Health For Members

In which parts of Switzerland can you expect to live the longest?

Helena Bachmann
Helena Bachmann - [email protected]
In which parts of Switzerland can you expect to live the longest?
People in Switzerland are generally healthy and live longer that others. Photo: Pixabay

Switzerland’s population has the second-highest life expectancy in Europe, a new study has revealed. But where in the country can you expect to live the longest and why?


It's official: Switzerland has the second-best life expectancy in Europe — 83.9 years on average — according to figures released this week by Eurostat, the European Commission’s statistical arm.

As a comparison, the average lifespan in the EU is 80.1 years.

Only the residents of the tiny principality of Liechtenstein outperform Switzerland in terms of longevity: 84.4 years on average.

Is it possible that a steady diet of cheese and chocolate helps prolong the lifespan of Switzerland’s population, or are there other factors at play?

The basis for a long life is, naturally, good health, and this is where Switzerland excels.

“Switzerland benefits from a good health infrastructure, and its health system is rather efficient in international comparison,” Philippe Wanner, demographer at the University of Geneva, told Watson News platform.

However, this is not the only reason.
The demographic structure of the population also plays a role, according to Wanner.

For instance, Switzerland has a high population of well-educated people, who are generally more health conscious. “We know that, statistically, they live longer than people with secondary education or without training,” he pointed out.

Income is also one of the determining factors.

Not only the population in general, but elderly people in Switzerland as well “have  greater financial resources compared to other countries."

And there is another reason as well: immigration.

You may be wondering how immigration can play a role in longevity, but according to Wanner, it does.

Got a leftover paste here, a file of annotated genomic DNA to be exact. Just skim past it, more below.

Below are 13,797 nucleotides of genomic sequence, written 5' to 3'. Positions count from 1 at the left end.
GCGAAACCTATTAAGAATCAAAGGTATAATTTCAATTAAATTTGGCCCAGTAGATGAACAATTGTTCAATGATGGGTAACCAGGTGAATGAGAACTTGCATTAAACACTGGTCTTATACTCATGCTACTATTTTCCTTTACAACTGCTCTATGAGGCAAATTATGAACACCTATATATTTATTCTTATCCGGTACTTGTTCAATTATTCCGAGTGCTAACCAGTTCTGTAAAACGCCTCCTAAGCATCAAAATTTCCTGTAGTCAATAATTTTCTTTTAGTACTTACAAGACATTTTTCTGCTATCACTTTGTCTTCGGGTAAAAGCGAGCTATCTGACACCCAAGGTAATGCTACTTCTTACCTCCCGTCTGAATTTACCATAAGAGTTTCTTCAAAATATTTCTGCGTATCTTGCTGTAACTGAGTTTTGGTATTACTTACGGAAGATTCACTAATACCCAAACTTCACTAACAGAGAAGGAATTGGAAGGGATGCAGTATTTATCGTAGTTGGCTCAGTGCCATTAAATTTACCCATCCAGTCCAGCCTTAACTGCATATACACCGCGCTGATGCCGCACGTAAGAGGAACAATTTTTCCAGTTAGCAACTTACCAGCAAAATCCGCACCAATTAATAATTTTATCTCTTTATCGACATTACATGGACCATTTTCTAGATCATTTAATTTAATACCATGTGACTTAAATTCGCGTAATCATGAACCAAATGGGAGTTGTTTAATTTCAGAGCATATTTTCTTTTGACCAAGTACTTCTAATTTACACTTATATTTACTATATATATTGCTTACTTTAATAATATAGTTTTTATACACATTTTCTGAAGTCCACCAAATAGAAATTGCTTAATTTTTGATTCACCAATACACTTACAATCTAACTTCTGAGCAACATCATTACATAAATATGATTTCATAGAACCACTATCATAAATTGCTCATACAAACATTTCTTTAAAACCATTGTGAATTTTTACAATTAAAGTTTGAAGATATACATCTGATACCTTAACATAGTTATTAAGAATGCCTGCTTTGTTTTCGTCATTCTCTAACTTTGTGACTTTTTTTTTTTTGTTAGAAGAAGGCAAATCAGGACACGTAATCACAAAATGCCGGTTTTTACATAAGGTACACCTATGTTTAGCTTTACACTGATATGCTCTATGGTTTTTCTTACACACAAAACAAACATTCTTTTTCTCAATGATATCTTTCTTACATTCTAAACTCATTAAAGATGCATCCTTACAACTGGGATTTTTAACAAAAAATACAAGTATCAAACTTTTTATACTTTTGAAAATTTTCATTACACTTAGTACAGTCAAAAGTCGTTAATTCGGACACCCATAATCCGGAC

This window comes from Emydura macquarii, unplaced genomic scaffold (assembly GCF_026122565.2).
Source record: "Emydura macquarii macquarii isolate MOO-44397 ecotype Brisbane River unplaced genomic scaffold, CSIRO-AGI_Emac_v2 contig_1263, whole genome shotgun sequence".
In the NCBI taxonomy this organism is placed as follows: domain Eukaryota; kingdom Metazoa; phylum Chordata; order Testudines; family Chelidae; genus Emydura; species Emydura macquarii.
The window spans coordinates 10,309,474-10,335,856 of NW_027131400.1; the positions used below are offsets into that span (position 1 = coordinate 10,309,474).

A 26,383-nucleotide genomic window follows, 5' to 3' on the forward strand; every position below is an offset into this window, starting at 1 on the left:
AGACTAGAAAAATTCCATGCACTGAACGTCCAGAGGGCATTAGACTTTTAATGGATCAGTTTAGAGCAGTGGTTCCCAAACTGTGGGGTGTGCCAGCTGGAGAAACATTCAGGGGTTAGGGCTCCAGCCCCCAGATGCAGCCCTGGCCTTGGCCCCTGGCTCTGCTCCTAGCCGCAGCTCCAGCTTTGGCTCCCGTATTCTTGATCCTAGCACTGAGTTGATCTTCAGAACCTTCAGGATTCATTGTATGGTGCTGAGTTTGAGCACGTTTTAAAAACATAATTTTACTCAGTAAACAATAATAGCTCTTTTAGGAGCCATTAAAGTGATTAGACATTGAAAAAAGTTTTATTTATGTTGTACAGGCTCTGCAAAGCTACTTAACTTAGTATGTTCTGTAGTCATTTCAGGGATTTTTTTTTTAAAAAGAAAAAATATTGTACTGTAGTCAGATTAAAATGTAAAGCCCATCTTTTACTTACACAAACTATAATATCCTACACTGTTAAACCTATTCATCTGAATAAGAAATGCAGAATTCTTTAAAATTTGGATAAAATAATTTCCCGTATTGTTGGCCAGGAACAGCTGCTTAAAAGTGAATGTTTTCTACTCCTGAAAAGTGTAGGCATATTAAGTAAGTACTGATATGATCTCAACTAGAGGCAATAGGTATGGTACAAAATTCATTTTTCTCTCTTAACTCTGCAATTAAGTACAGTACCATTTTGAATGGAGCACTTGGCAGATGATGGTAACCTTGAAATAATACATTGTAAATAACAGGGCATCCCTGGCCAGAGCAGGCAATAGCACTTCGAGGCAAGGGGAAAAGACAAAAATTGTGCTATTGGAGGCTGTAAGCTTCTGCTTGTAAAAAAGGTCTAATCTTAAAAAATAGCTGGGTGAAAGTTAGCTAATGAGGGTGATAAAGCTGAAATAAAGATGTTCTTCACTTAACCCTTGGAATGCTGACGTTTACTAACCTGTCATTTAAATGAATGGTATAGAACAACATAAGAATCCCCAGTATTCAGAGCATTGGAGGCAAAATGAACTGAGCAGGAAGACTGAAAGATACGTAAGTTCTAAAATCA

“Switzerland is strongly marked by migration: people who come here are often healthy, and push expectancy figures upwards, while those in poor health tend to return home,” he said.  


Regional differences
Although it is high in international comparison, life expectancy is not the same throughout Switzerland, but it varies from one region to another:

With an average lifespan of 85.7 years, Ticino tops the ranking — not only for Switzerland, but for the whole of Europe as well.

Next is the Lake Geneva region — the cantons of Geneva, Vaud and Valais — where life expectancy is 84.8 years on average.

On the other hand, Eastern Switzerland (Graubünden, Schaffhausen, Thurgau, St. Gallen, Glarus, and the two Appenzells) are lowest ranked (83 years — which is still quite a bit higher that the averages in most of the EU, and even more so in the Eastern European countries, where median life expectancy  does not exceed low to mid-70s).


Why are there regional differences within Switzerland?

According to Wanner, "the risk of road accidents or falls in the mountains is higher in rural or mountainous areas. These are rare events, but which strike a population that is rather young, which, in turn, lowers life expectancy.”

READ ALSO: Why have so many climbers and hikers died in the Swiss mountains this year?

Health behaviours also count.

“In rural areas, diseases linked to heavy alcohol or tobacco consumption, such as liver cirrhosis, are more common,” Wanner said.


Join the conversation in our comments section below. Share your own views and experience and if you have a question or suggestion for our journalists then email us at [email protected].
Please keep comments civil, constructive and on topic – and make sure to read our terms of use before getting involved.

Please log in to leave a comment.

See Also